Taggers might just be back. There were a few things to learn out of this one. Jack Steven’s mullet was probably overrated. Not for its size – you can’t argue with physics – but for its supposed cultural impact. The G-Train’s receding hairline plus mullet number was far more organic and conducive to his on-field personality and game style, in an era that Channel 9’s rights to the TV coverage was turbocharging the idea of footballers as glamorous and well-connected celebrities.

Jack Steven’s ability to handle a tag is still a little up in the air. North threw second-gamer Declan Mountford in to watch him and Stuv hadn’t reached double-figures by the time Richo put him forward late in the second quarter (am I giving too much credit to Richo there?). However, Mountford wasn’t with him and Stuv kicked two goals late in the quarter that busted the game apart – the first a classy snap working off Higgins deep in the pocket and the second a crumbing goal via some quick thinking in a tight space in the goalmouth. On a night when Lonie, Mav Gresham and to a point the newly-christened Latte Billings were all having trouble rewarding the hard work up the ground, Stuv had enough quality in him to make the most of his chances.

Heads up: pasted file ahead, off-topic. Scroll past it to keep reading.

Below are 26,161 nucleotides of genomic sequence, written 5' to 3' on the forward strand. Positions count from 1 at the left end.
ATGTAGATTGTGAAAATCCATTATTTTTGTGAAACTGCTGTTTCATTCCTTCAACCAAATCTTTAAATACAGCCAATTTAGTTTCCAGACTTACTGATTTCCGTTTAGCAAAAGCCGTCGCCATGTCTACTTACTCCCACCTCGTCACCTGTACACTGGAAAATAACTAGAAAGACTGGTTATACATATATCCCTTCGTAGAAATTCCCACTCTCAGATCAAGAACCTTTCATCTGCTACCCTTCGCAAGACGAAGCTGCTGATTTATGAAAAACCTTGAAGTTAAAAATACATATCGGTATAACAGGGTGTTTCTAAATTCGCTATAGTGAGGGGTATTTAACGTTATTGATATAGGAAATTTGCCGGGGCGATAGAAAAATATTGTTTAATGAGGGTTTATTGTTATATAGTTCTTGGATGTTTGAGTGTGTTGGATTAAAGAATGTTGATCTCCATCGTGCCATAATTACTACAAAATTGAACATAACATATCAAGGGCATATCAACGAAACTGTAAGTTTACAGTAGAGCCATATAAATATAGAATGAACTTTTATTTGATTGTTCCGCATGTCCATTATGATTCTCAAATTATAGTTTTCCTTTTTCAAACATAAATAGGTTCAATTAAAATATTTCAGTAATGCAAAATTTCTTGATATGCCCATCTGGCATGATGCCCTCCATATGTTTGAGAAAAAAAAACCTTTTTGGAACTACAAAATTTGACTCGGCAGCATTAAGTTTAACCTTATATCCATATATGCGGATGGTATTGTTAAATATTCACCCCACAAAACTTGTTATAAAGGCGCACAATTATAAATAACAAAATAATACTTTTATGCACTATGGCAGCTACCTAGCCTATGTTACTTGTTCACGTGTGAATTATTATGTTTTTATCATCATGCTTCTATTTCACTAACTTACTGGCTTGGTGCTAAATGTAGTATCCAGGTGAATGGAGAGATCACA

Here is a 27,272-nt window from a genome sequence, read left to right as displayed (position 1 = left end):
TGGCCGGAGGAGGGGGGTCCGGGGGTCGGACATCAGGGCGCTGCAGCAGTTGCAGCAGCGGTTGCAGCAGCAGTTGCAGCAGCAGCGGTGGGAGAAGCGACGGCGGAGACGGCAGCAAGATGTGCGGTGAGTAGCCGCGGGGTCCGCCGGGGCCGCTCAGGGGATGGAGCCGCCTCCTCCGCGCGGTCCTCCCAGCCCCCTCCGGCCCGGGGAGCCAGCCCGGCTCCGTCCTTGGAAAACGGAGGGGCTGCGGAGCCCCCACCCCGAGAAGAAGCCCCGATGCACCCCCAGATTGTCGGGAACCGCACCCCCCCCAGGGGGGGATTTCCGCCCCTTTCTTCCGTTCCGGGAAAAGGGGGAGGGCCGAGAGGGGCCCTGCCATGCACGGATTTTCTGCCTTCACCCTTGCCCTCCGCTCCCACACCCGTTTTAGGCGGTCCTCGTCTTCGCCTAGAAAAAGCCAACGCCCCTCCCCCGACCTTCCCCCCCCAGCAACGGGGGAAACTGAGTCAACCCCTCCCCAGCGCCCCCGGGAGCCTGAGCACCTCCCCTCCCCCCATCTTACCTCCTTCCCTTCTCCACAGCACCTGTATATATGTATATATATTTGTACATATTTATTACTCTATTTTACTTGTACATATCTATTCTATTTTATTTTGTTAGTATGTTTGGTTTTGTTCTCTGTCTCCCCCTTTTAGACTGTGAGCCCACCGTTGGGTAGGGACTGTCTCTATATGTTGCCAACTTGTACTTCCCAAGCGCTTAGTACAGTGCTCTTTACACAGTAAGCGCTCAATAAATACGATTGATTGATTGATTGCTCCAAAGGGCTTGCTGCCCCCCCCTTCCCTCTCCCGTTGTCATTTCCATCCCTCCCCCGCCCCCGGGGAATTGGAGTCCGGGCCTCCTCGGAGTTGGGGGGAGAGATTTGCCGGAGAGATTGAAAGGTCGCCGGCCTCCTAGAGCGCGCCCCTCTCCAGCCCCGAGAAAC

The improvement of Seb Ross this year has been more than timely. That kind of trajectory is what we’ll be hoping for from players across the ground regardless of whether we land someone like Kelly or Martin, but right now he’s a genuinely good midfielder that can be particularly damaging. “If Steven can’t shake a tag then Ross is still free to do what he does” is a sentence that finished very differently even at the end of last season. Ross doesn’t have the speed of Steven but he has developed an acceleration that probably wasn’t present even last year, and that he’s utilised to good effect this year. The extra second he’s able to hold on to the ball allows anyone ahead of the ground to sort out what they’re doing and provide an option. Until Acres becomes more consistent, and/or Freeman/Kelly etc. come into the team this type of thing will be hugely important to the team. I never thought I’d say this but Ross become a rather dynamic player – his inside game is also strong, he’s now actually a kick and his hair is not that bad.